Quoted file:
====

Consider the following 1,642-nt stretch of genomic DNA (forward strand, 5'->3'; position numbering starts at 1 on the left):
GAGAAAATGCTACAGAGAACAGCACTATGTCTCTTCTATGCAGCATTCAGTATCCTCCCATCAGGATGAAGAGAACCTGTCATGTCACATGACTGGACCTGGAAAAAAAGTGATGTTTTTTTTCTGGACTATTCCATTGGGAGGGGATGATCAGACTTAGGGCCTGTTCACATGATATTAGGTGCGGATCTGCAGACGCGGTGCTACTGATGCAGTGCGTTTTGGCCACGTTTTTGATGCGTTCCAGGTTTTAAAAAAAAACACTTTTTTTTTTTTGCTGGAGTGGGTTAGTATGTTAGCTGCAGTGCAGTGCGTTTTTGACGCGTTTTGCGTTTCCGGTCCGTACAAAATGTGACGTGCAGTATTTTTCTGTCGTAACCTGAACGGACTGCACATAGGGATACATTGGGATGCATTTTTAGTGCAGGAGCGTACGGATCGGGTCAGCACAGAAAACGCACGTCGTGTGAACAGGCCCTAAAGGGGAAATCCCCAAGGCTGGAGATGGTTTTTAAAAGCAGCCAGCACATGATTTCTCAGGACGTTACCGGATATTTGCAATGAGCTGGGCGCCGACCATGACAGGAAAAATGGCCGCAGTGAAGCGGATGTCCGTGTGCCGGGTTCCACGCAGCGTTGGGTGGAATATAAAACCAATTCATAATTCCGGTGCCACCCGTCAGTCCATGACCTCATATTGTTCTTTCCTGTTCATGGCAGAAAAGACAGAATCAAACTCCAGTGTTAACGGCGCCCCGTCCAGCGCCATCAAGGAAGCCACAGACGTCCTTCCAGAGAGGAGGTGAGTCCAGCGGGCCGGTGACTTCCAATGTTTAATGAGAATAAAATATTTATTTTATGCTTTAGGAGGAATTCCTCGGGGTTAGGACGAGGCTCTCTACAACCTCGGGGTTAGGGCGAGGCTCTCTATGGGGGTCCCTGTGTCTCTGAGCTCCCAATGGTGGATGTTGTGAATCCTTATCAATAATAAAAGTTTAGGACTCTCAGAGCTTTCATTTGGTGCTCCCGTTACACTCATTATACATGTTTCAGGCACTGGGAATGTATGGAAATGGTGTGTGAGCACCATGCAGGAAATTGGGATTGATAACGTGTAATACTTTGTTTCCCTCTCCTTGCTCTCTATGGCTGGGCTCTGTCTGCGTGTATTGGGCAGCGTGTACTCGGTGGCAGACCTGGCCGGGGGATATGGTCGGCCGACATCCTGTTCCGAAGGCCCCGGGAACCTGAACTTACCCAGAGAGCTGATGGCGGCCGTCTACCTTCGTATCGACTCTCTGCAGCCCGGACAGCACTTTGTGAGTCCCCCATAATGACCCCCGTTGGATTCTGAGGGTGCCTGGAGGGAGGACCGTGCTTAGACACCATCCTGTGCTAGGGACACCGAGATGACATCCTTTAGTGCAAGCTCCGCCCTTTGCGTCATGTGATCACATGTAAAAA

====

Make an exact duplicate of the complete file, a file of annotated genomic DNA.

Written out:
Consider the following 1,642-nt stretch of genomic DNA (forward strand, 5'->3'; position numbering starts at 1 on the left):
GAGAAAATGCTACAGAGAACAGCACTATGTCTCTTCTATGCAGCATTCAGTATCCTCCCATCAGGATGAAGAGAACCTGTCATGTCACATGACTGGACCTGGAAAAAAAGTGATGTTTTTTTTCTGGACTATTCCATTGGGAGGGGATGATCAGACTTAGGGCCTGTTCACATGATATTAGGTGCGGATCTGCAGACGCGGTGCTACTGATGCAGTGCGTTTTGGCCACGTTTTTGATGCGTTCCAGGTTTTAAAAAAAAACACTTTTTTTTTTTTGCTGGAGTGGGTTAGTATGTTAGCTGCAGTGCAGTGCGTTTTTGACGCGTTTTGCGTTTCCGGTCCGTACAAAATGTGACGTGCAGTATTTTTCTGTCGTAACCTGAACGGACTGCACATAGGGATACATTGGGATGCATTTTTAGTGCAGGAGCGTACGGATCGGGTCAGCACAGAAAACGCACGTCGTGTGAACAGGCCCTAAAGGGGAAATCCCCAAGGCTGGAGATGGTTTTTAAAAGCAGCCAGCACATGATTTCTCAGGACGTTACCGGATATTTGCAATGAGCTGGGCGCCGACCATGACAGGAAAAATGGCCGCAGTGAAGCGGATGTCCGTGTGCCGGGTTCCACGCAGCGTTGGGTGGAATATAAAACCAATTCATAATTCCGGTGCCACCCGTCAGTCCATGACCTCATATTGTTCTTTCCTGTTCATGGCAGAAAAGACAGAATCAAACTCCAGTGTTAACGGCGCCCCGTCCAGCGCCATCAAGGAAGCCACAGACGTCCTTCCAGAGAGGAGGTGAGTCCAGCGGGCCGGTGACTTCCAATGTTTAATGAGAATAAAATATTTATTTTATGCTTTAGGAGGAATTCCTCGGGGTTAGGACGAGGCTCTCTACAACCTCGGGGTTAGGGCGAGGCTCTCTATGGGGGTCCCTGTGTCTCTGAGCTCCCAATGGTGGATGTTGTGAATCCTTATCAATAATAAAAGTTTAGGACTCTCAGAGCTTTCATTTGGTGCTCCCGTTACACTCATTATACATGTTTCAGGCACTGGGAATGTATGGAAATGGTGTGTGAGCACCATGCAGGAAATTGGGATTGATAACGTGTAATACTTTGTTTCCCTCTCCTTGCTCTCTATGGCTGGGCTCTGTCTGCGTGTATTGGGCAGCGTGTACTCGGTGGCAGACCTGGCCGGGGGATATGGTCGGCCGACATCCTGTTCCGAAGGCCCCGGGAACCTGAACTTACCCAGAGAGCTGATGGCGGCCGTCTACCTTCGTATCGACTCTCTGCAGCCCGGACAGCACTTTGTGAGTCCCCCATAATGACCCCCGTTGGATTCTGAGGGTGCCTGGAGGGAGGACCGTGCTTAGACACCATCCTGTGCTAGGGACACCGAGATGACATCCTTTAGTGCAAGCTCCGCCCTTTGCGTCATGTGATCACATGTAAAAA